Djokovic excuses himself: “The events I attended were prior to receiving my positive CRP”

At around 1:30 p.m. this Wednesday, Australian time, Novak Djokovic, who carried out his third training session at Melbourne Park, posted a statement on his social media to try to explain why he attended various events in Belgrade after testing positive for COVID 19 on December 16, although as his mother, Dijana, assured hours before in a morning program of an Australian television channel, the number one in the world affirms that he did not know. In fact, says that these acts were prior to the result of the positive PCR test. He apologizes, yes, for having done an interview, still taking precautions, with L’Equipe knowing already that he was infected. What he considers an “error of judgment”.

The Serbian also argues that errors in his visa, such as checking the ‘no’ box in the question about whether he had made a trip to another country in the 14 days prior to his arrival in Australia (He was in Marbella) it had been committed by a member of his team, specifically one of his agents. “A human error,” he calls it.

Furthermore, Djokovic announces that his lawyers have submitted new documentation concerning these explanations to the Australian Government, so the decision on his deportation or his stay in Melbourne is unlikely to be made in the next few hours, but rather on Thursday. Immigration Minister Alex Hawke wants to be very safe, due to “the serious implications of border protection policies”, and he needs time to prepare a strong case that will allow him to expel the nine-time Grand Slam winner from the country aussie.

The full content of Djokovic’s statement

I want to address the ongoing misinformation about my activities and event attendance in December in the run-up to my positive PCR test result.

This is misinformation that needs to be corrected, particularly in order to alleviate the wider community concern about my presence in Australia, and to address issues that are very painful and worrying for my family.

I want to emphasize that I have tried very hard to ensure everyone’s safety and my compliance with the testing obligations.

I attended a basketball game in Belgrade on December 14, after which several people were reported to have tested positive for COVID 19. Despite not having COVID symptoms, I had a rapid antigen test on December 16, which came back negative, and in an abundance of caution, an official and approved PCR test was also performed on the same day.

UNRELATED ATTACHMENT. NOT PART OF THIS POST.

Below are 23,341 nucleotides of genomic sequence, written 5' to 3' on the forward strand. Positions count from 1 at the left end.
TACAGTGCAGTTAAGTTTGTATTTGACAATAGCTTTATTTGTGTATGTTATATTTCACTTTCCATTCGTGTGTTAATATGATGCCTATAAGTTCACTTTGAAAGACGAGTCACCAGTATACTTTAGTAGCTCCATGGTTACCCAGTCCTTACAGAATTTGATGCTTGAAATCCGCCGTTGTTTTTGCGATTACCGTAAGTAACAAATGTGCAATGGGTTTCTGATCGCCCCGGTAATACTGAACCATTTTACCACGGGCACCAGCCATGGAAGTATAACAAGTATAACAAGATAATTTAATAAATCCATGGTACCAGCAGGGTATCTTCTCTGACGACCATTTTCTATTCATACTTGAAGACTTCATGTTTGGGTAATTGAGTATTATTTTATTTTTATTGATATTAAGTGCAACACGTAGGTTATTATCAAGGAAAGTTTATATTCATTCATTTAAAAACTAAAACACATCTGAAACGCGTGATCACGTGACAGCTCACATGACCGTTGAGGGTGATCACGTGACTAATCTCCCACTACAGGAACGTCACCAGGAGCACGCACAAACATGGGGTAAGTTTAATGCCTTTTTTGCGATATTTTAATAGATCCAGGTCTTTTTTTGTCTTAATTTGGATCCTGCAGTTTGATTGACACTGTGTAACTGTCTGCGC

The next day I attended a tennis event in Belgrade to give awards to the children and had a rapid antigen test before going to the event, and it came back negative.

I was asymptomatic and felt fine, and had not received notification of a positive PCR test result until after the event.

The next day, On December 18, I was at my tennis center in Belgrade to fulfill a long-time commitment for an interview and photo shoot for ‘L’Equipe’. I canceled all other events except that interview with ‘L’Equipe’.

I felt compelled to go ahead and do the ‘L’Equipe’ interview because I didn’t want to disappoint the journalist, but I made sure to maintain social distance and wear a mask, except when my picture was being taken.

While I went home after the interview to isolate myself for the required period, on second thought, This was an error in judgment and I accept that I should have rescheduled this commitment.

Regarding my travel statement, my support team sent it on my behalf, as I told the immigration officials upon my arrival, and my agent sincerely apologizes for the clerical error in checking the wrong box about my previous trip prior to coming to Australia. This was human error and certainly not deliberate. We are living in difficult times in a global pandemic, and sometimes these mistakes can happen. Today my team has provided additional information to the Australian Government to clarify this matter.

While I felt I needed to address and clarify misinformation, I will not comment further out of respect for the Australian Government and its authorities and the current process.

It is always an honor and a privilege to play at the Australian Open. The Australian Open is beloved by players, fans and the community, not just in Victoria and Australia, but all over the world, and I just want the chance to compete against the best players in the world and perform in front of one of the best crowds in the world.

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